This is Part 1 special on the most talked about student in the 'Next Gen' circuit in the B-Town. Ladies and Gentlemen, I give you Varun Dhawan.
When I met Alia and Sidharth, they informed me that you are that 'filmy-keeda'. True that?
Yes, very true. I am that filmy-keeda. Since childhood I've seen a lot of films – good and bad. Subconsciously in my head all these things are there and then it filters and that's the way I talk. I am excited. Films give me a high.
You have that Govinda spark in you. Always agile and ready to hit the deck.
There is a Govinda inside me. Then there's a lot of Aamir, Salman and SRK too. There's everyone. There's not just one person. When you've grown up seeing lots of films, and in a group of friends you spot one guy who does all the mimicry. But hang on! I'm not that guy who did the mimicry. Here's the punch – I keenly observed that guy (laughs). I wanted to pursue acting for a long time… I've been observing, looking, thinking, discovering till now.
With you born in a film family, do you sometimes wish to lead a normal life?
I do, always. I want to go underground. I want to be down to earth in my personality, not that I am not (laughs). I am a common man. But in films too I am quite fascinated with characters that are simple – like a stone cutter's story can be quite interesting, the beggars on the roads, the women who work on construction sites, etc. These are all normal people living on the edge.
Looking at you and hearing you talk; I don't think you come across as a method actor.
I have done the same scene in five different ways. But I am not the guy who judges my work. The director does that. I go with my gut quite a lot when I am acting. Having said that, I have also studied for a year with Barry John. It was about the technique. Even in method acting, there is a certain kind of 'go with the flow' ability that one adopts. I don't know if I am a method actor or I come from a natural school of acting, but I know some scenes require method.
I was a Stevie Griffin in school. As you rightly said, I was a 'keeda'. I love Family Guy. But I am very loyal when it comes to friendship. If a friend is wrong, I will slap him later (laughs). Honestly, if you've done something wrong you ought to be taught a lesson or need guidance. I am like that to all my friends. I love them but that does not mean I support them in all their doings, especially wrong.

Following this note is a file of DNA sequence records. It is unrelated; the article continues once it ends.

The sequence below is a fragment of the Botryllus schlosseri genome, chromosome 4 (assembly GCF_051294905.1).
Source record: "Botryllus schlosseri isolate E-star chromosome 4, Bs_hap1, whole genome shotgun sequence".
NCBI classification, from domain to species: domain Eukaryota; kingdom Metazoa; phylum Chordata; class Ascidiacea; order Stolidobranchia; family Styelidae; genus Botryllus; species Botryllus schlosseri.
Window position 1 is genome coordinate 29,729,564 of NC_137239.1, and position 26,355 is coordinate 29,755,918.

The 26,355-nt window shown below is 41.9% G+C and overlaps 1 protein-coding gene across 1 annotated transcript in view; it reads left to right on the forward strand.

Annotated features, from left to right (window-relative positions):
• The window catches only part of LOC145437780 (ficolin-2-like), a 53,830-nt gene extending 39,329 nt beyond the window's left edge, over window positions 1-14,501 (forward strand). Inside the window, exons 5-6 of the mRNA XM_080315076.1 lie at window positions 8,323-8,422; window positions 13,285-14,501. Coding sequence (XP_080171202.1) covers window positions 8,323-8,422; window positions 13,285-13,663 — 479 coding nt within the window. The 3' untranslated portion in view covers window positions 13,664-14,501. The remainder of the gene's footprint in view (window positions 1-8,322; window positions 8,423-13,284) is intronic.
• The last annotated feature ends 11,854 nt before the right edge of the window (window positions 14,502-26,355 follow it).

So was it good reliving the college days in Student Of The Year?
Yea! In Karan Johar's world, it's very much like a Tim Burton's vision. I had said it in an interview that Karan Johar is our Tim Burton. He creates fantasy world and throws us in to experience it. It's awesome. It's like living in an imaginary circumstance. I've never seen a college like St Theresa's (laughs). The way Karan Johar thinks, no one thinks like him. His world is so real sometimes.
And what happened when you met Alia? Love at first sight?
You bet! I met Alia for the first time in St Teresa's college, meaning on the sets of the film. But I've had the most fights with Alia too. She doesn't say this to anyone but she is a fighter (laughs). Nobody knows this but there was a 'Mehndi' scene where she has to apply it on my face and she slapped me. So me being me scratched her in another scene. I twisted her hand too (laughs) but it was all in good faith, fun unlimited.
Your journey in B-town began assisting KJo. But after your debut release, would you still consider direction?
I wanted to be an actor but I may venture into direction later on in life. There's nothing more harder than direction. There's a lot I learnt from My Name Is Khan, especially from Karan Malhotra who was the first assistant director on that film. He is a tough task-master. The sheer hardwork that goes in the making of a film is respectable. I respect all technicians. We actors like to believe that everything works because of us but I don't think that way. I've seen both the sides of movie making.
Did you ever see Karan Johar go nostalgic on set?
The way Karan would remember things is shocking. I wish I could recall my stories. He remembers each detail. He would speak about his best friend Apoorva, the CEO of Dharma. That would make me nostalgic too. Karan told me to go into 'Zen' mode to forget everything and relive the story again. That's the technique he used and I too tried to sometimes think of similar circumstances that occurred with my friends to get the real emotion out.
While you were on sets, Sidharth Malhotra would've been an audience. How was the camaraderie?
Actually yes! In a way, not only Sidharth, everyone off the sets is an audience. Sidharth and I talk a lot about scenes. He's done a scene that I'm not a part of but if I've seen that scene and I don't think he's done it well then I have the right to call him and discuss it out with him. Such is our friendship off the sets. I will be very critical. He will do the same too. There's no one-upmanship or any ego battle. This is an ensemble film and we have our gang comprising of Sana, Manjot, Kayoze, etc. They're all amazing to work with. That's the thing about the new generation of actors, they're all here to perform and not play games.